We voted for Ravindra Pawar all these years, but this time we vowed to teach him a lesson, says RPI’s Gautam Sable
Rakshit Sonawane, Express India , February 09, 2007
Mumbai, February 8: At Thakkar Bappa Nagar, resentment against their big dada NCP corporator was brewing for long. But this time, the slum dwellers had had enough. They turned to Gautam Sable, their resident do-gooder and BMC plumber, for help. Sable didn’t disappoint. He quit his job with the Brihanmumbai Municipal Corporation, contested the elections and pulled off the impossible.
The February 2 results were startling: Not only had he won, but a sitting corporator of 22 years, someone as powerful as Ravindra Pawar, was relegated to the fourth place in the votes tally. A week later, and Sable still has had a string of well-wishers with bouquets queuing up in front of his hutment in what is a predominantly Dalit slum in Kurla (East).
“He used to come to us during elections to tell us that the RPI is an ally of the NCP and that there were orders from above to support him,” says Sable (39), a long-time activist of the Republican Party of India (Athavale faction), about Pawar. “And we used to vote for him all these years.”
This time it was different. Thakkar Bappa Nagar did not want to be taken for granted any more. Sable says the turning point came two years ago: Local residents had organised a cricket tournament and wanted a truckload of mud to level the Sahakar Nagar grounds, where it was being held.
“When I sent some boys to him (Pawar), he not only refused, but also asked who is Gautam Sable,” he recalls. “We spent Rs 3,500 and got the work done on our own, vowing to teach him a lesson.”
The BMC elections proved to be good opportunity. RPI (A) had severed ties with the NCP and there was anger among the Dalits over the Khairlanji murders. So, Sable decided to contest.
“I knew it was a big risk, because apart from the fear of being defeated, I was required to quit my job,” he says. “But the people of my locality encouraged me and my family members—wife Vandana, father Ganpat (a retired BMC labourer) and mother Chhabubai (a fisherwoman) approved.”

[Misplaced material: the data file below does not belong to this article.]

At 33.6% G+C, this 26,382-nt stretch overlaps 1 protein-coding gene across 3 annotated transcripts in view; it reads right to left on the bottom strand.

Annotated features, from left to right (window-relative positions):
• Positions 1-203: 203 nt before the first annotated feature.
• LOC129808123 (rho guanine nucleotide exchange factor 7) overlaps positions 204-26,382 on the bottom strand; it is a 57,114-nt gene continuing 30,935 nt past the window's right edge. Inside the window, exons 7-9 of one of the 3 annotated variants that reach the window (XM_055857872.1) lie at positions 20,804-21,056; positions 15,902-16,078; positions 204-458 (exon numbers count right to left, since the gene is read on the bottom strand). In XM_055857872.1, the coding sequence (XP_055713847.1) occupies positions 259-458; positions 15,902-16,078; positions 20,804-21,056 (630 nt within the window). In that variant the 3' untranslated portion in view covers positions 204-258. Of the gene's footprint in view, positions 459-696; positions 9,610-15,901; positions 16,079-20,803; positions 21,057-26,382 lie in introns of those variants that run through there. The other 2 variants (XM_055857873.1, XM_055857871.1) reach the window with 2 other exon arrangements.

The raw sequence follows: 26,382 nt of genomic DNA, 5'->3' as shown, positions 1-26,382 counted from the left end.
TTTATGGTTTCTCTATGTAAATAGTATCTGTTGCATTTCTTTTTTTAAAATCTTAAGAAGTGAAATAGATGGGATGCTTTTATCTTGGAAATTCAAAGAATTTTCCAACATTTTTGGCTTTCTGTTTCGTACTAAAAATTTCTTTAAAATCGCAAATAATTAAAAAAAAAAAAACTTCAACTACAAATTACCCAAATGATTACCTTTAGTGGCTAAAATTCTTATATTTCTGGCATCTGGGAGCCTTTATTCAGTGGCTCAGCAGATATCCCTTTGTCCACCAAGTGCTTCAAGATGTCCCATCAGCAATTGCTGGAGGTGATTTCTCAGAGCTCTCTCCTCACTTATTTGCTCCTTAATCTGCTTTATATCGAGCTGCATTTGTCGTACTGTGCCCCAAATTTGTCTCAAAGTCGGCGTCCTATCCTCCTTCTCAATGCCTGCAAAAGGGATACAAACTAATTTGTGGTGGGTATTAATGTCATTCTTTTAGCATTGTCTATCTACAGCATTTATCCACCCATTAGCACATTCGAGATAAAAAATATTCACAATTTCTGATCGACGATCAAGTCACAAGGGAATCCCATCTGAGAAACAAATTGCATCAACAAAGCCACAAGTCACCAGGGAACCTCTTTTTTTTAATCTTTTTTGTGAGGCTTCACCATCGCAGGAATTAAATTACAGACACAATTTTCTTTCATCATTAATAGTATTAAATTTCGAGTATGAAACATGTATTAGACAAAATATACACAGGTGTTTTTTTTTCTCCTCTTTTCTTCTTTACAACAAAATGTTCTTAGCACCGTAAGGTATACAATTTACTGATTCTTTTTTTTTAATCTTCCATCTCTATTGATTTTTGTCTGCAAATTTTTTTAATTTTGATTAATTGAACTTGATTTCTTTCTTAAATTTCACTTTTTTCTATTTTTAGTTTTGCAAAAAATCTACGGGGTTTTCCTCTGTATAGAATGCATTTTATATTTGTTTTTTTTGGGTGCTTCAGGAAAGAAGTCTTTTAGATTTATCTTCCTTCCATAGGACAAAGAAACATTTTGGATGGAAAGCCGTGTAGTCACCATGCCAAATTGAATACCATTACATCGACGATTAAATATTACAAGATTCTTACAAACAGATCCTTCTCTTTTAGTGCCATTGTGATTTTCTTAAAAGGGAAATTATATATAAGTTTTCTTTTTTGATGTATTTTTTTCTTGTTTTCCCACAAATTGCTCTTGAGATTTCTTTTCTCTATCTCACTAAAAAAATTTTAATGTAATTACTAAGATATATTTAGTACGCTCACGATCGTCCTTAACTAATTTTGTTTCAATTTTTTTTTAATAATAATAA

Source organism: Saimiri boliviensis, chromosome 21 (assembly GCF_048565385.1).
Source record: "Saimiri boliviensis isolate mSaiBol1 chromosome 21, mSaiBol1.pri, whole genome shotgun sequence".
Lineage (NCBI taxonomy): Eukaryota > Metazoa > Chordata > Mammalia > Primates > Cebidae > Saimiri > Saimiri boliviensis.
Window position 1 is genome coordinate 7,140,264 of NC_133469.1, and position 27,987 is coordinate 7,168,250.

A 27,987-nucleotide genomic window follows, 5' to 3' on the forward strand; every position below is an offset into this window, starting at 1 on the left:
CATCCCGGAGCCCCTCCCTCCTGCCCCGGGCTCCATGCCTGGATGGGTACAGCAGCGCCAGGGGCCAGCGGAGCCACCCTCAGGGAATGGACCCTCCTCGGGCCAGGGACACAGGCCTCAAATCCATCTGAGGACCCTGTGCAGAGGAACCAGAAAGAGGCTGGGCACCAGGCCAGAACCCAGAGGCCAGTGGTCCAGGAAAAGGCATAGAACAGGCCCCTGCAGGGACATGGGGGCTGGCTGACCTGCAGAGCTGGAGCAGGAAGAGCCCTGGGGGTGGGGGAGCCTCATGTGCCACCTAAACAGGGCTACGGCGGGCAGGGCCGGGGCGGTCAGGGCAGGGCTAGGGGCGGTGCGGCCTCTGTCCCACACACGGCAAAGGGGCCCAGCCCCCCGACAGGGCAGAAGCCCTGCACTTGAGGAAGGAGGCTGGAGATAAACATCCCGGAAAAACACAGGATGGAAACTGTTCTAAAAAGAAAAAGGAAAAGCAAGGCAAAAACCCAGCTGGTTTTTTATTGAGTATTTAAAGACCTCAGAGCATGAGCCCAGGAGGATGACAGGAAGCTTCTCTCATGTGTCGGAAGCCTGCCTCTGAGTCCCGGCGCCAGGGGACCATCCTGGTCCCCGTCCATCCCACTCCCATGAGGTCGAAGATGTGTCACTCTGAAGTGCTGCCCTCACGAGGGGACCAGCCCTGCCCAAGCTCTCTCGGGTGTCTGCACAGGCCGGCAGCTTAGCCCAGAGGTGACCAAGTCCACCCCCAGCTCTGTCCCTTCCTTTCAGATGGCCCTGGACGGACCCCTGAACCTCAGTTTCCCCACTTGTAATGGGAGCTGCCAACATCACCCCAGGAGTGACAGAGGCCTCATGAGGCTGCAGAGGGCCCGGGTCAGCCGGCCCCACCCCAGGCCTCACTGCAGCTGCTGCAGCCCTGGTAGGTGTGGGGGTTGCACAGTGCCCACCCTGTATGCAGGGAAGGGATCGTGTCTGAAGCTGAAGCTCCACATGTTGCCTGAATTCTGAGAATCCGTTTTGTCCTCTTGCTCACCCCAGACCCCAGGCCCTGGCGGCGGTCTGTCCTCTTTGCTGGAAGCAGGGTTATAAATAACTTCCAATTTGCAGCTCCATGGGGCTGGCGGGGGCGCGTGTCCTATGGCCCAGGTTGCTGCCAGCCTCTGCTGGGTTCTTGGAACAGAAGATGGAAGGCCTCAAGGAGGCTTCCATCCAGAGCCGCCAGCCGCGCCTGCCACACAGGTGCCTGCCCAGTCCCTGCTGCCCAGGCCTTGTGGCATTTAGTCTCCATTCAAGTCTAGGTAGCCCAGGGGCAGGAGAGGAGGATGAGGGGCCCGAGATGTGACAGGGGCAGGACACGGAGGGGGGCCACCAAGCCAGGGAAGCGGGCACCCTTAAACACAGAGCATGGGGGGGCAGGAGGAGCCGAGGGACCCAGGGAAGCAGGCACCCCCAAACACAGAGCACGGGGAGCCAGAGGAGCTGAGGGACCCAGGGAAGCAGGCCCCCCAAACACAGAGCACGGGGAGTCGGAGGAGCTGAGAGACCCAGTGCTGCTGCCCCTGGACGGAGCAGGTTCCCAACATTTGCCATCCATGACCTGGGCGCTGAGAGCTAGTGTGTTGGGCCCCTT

During the campaign, Sable says he received a number of calls asking him to withdraw his candidature. But there was no going back. And once the results were out, the fears of his opponents seemed justified. Sable won with 4,195 votes, defeating Shivaji Salve (Congress), his nearest rival by 1,990 votes. BJP’s Anil Lokhande polled 2,188 votes while Pawar was pushed to the fourth place with 2,045 votes.
“I could win because my locality voted for me en-bloc. Even the Muslims voted for me,” he says, claiming it was not just the anti-incumbency factor, but also the anger against the NCP (for the Khairlanji killings) that worked in his favour.
Overwhelmed by the people lining up to congratulate him at his hutment and at the local RPI (A) office, Sable realises his responsibilities have only increased. “Now, I won’t be fixing water-pipes for the BMC anymore.”
He has already made his own priority list. “I would like to set up a municipal dispensary in my area where tuberculosis is rampant because of the footwear-cutting business. Next in line is sanitation and water supply,” says Sable, who admits he is happy and relieved at having won as he had ended up taking frequent leave due to his “social work”, something his bosses at the BMC didn’t approve of.
Was there a plan B if he didn’t win? Sable says he would get himself involved with free-lance plumbing work, and continue being the “social worker” he has always been.
For the record, Pawar says he can’t recollect the Sahakar Nagar playground issue. “I don’t think it’s true,” he adds. Loser.